- Release Date:
- Toshiba Emi Japan
Performance CreditsSaosin Primary Artist
Howard Benson Keyboards
Alex Rodriguez Group Member
Beau Burchell Group Member
Cove Reber Group Member
Justin Shekoski Group Member
Chris Sorenson Keyboards,Group Member
Technical CreditsHoward Benson Programming,Producer
Alex Rodriguez Composer
Mike Plotnikoff Engineer
Arthur Spivak Management
Beau Burchell Composer
Marc VanGool Guitar Techician
Martin Kvamme Graphic Design
Jon Nicholson Drum Technician
Cove Reber Composer
Justin Shekoski Composer
Chris Sorenson Composer,Programming
Most Helpful Customer Reviews
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I'm not that great a fan of emo/screamo, I feel the genre is overall disingenuous and for being a product of this generation of rockers, not as great as they want to believe. Which is why I'm giving even greater praise for Saosin, as there is serious talent in this band. It would be unfair to say this band is not emo, or post-hardcore, but at the same time yo uhave to acknowledge that they are pushing the boundaries of either genere to produce a quickly mature sound and an original voice all their own.
"Voices" and "Bury Your Head" are great songs. The other songs sound pretty much the same. I played this CD about three times, and now I'm burned out on it. The lead singer, Cove Reber, has an awful voice in concert. You can hear it on the DVD, and it's so bad and high that you wonder how anyone could stay there and listen to it. The recording equipment is what helps his voice sound all right on this CD. This band will only achieve cult status if they survive. Please play the music samples on your computer before you buy this one.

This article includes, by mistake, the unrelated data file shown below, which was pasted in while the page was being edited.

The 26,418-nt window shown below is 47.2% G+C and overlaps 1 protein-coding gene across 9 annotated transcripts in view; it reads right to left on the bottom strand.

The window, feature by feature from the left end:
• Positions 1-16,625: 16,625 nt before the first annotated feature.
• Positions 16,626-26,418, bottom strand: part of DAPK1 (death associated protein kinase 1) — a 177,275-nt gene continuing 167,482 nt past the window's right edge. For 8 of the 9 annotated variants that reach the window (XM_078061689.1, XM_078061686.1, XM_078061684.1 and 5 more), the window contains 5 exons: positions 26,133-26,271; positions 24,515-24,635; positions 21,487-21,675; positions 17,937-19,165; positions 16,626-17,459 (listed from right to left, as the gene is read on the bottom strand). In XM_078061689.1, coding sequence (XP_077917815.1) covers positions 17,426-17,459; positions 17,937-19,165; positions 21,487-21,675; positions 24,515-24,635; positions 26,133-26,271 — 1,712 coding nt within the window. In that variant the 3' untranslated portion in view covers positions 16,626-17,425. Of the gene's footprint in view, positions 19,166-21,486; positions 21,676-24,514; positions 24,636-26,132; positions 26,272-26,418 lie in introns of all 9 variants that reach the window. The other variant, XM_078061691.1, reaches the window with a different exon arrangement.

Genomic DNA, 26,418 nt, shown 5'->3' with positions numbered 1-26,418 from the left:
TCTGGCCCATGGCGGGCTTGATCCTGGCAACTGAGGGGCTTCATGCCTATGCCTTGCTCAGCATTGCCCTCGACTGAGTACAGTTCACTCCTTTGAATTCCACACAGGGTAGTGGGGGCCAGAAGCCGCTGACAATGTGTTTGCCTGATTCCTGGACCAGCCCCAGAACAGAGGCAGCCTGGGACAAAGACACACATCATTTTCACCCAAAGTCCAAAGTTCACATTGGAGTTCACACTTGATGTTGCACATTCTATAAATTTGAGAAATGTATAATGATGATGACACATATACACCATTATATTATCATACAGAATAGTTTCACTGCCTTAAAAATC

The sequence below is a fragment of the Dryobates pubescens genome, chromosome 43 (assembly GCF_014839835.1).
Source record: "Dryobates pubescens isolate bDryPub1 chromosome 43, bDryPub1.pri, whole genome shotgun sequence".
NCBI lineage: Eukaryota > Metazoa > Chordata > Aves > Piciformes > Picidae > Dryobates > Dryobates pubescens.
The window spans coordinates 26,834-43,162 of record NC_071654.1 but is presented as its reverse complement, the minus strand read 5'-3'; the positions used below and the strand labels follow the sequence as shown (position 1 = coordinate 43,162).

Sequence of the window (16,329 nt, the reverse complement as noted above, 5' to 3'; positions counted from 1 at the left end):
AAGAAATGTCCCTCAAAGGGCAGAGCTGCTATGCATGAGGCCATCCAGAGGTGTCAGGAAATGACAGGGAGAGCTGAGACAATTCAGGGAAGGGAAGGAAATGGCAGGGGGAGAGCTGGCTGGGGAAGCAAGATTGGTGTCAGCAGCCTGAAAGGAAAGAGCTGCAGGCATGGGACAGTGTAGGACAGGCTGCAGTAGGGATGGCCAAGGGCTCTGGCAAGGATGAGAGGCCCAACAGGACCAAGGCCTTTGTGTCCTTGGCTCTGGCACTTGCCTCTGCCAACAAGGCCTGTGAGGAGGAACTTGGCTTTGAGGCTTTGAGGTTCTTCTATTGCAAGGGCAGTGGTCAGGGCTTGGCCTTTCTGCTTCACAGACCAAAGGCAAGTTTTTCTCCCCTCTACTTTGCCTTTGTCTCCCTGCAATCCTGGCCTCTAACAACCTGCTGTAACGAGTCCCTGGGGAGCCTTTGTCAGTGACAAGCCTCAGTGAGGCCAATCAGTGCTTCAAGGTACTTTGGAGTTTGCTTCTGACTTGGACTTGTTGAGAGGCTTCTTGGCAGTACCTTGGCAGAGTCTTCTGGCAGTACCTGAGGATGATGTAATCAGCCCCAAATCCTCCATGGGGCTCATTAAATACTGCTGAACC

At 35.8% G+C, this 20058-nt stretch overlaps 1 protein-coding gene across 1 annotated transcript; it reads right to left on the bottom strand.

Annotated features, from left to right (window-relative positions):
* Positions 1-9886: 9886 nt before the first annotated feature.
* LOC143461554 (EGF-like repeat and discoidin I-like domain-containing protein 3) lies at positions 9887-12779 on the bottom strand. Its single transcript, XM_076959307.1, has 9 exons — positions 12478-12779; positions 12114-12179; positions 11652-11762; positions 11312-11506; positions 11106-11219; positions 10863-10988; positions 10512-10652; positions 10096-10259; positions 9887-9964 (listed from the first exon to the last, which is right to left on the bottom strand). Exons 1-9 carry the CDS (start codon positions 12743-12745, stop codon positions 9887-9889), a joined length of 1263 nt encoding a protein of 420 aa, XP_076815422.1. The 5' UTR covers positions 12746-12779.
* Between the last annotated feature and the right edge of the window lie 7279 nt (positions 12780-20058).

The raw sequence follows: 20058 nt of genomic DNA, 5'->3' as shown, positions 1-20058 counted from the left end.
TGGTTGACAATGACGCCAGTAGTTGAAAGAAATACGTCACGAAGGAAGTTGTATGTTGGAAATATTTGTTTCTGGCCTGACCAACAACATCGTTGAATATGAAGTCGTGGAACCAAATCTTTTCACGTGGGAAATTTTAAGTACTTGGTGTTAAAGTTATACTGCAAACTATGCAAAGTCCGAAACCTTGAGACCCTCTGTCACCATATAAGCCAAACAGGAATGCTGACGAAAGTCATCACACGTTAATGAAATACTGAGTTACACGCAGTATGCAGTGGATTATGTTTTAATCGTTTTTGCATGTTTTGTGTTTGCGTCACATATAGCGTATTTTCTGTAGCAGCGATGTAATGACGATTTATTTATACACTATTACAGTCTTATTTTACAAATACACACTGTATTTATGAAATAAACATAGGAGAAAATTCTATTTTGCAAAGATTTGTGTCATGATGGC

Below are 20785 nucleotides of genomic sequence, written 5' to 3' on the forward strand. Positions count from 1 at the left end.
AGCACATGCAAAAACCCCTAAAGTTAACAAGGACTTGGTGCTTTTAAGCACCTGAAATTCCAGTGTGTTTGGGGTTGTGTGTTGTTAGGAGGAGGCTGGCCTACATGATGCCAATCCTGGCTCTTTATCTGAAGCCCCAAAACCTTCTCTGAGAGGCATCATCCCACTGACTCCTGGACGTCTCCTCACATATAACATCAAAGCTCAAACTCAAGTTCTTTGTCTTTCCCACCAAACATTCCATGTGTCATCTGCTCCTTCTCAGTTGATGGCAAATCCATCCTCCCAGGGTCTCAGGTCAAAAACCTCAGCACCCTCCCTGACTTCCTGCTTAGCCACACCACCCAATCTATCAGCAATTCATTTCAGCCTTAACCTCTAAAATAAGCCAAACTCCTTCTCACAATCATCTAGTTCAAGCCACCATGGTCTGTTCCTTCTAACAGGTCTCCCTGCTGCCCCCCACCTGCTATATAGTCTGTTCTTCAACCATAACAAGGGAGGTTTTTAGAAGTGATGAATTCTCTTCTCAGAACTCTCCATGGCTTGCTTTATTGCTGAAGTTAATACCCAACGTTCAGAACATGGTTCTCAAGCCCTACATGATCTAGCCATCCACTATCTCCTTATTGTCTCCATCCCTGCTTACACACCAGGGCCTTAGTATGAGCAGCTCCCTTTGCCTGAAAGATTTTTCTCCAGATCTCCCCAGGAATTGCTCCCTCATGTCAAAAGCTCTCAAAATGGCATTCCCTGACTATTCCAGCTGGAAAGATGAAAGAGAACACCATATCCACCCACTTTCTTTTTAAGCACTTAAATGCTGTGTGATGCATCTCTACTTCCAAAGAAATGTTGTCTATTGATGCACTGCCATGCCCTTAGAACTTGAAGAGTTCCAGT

Well I bought this album after we listened to it on my art teachers computer "I don't regret it either" Saosin is good, awesome drums, awesome guitars, and an awesome singer as well. The lyrics on the album are deep and meaningful and explain so much. The only problem I had with this CD was that I got a major headache from headbanging to it all night JK. buy it, it is awesome
I wish I wouldn't have bought this, because Cove Reber can't sing. He has a very high, pitchy voice. Anyway, the songs have bad arrangements too. I wasted my money on this CD. The DVD shows how they made the album and has a few videos.
This group reminds me of the group Simon Says, in that they have a few good songs and a lot of bad ones. One difference is that Cove Reber has an awful voice. The DVD isn't all that interesting. This group also needs to work on the arrangements of their songs. Every song seemed meshed together.